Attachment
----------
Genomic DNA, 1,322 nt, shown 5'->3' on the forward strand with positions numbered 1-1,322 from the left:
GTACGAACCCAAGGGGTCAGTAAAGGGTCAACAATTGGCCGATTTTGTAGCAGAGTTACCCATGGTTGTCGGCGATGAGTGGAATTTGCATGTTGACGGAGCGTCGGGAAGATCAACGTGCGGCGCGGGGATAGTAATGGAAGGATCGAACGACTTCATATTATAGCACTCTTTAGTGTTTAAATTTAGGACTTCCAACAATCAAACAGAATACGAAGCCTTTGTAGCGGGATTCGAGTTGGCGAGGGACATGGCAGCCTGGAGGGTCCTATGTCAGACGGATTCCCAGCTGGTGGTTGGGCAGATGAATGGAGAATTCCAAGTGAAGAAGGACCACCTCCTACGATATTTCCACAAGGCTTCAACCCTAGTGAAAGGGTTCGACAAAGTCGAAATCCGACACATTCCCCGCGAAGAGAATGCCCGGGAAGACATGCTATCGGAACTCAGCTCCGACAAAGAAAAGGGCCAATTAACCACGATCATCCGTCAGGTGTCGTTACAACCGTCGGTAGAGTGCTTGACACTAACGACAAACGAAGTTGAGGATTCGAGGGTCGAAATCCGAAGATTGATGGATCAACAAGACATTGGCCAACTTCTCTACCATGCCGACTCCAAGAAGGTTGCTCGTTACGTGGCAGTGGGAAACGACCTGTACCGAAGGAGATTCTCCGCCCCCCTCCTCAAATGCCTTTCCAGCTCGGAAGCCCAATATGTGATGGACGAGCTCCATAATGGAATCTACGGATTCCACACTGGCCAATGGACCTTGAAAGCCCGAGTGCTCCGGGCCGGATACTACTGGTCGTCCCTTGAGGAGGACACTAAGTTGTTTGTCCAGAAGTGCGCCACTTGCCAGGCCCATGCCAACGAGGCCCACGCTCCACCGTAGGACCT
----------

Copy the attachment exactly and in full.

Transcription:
Genomic DNA, 1,322 nt, shown 5'->3' on the forward strand with positions numbered 1-1,322 from the left:
GTACGAACCCAAGGGGTCAGTAAAGGGTCAACAATTGGCCGATTTTGTAGCAGAGTTACCCATGGTTGTCGGCGATGAGTGGAATTTGCATGTTGACGGAGCGTCGGGAAGATCAACGTGCGGCGCGGGGATAGTAATGGAAGGATCGAACGACTTCATATTATAGCACTCTTTAGTGTTTAAATTTAGGACTTCCAACAATCAAACAGAATACGAAGCCTTTGTAGCGGGATTCGAGTTGGCGAGGGACATGGCAGCCTGGAGGGTCCTATGTCAGACGGATTCCCAGCTGGTGGTTGGGCAGATGAATGGAGAATTCCAAGTGAAGAAGGACCACCTCCTACGATATTTCCACAAGGCTTCAACCCTAGTGAAAGGGTTCGACAAAGTCGAAATCCGACACATTCCCCGCGAAGAGAATGCCCGGGAAGACATGCTATCGGAACTCAGCTCCGACAAAGAAAAGGGCCAATTAACCACGATCATCCGTCAGGTGTCGTTACAACCGTCGGTAGAGTGCTTGACACTAACGACAAACGAAGTTGAGGATTCGAGGGTCGAAATCCGAAGATTGATGGATCAACAAGACATTGGCCAACTTCTCTACCATGCCGACTCCAAGAAGGTTGCTCGTTACGTGGCAGTGGGAAACGACCTGTACCGAAGGAGATTCTCCGCCCCCCTCCTCAAATGCCTTTCCAGCTCGGAAGCCCAATATGTGATGGACGAGCTCCATAATGGAATCTACGGATTCCACACTGGCCAATGGACCTTGAAAGCCCGAGTGCTCCGGGCCGGATACTACTGGTCGTCCCTTGAGGAGGACACTAAGTTGTTTGTCCAGAAGTGCGCCACTTGCCAGGCCCATGCCAACGAGGCCCACGCTCCACCGTAGGACCT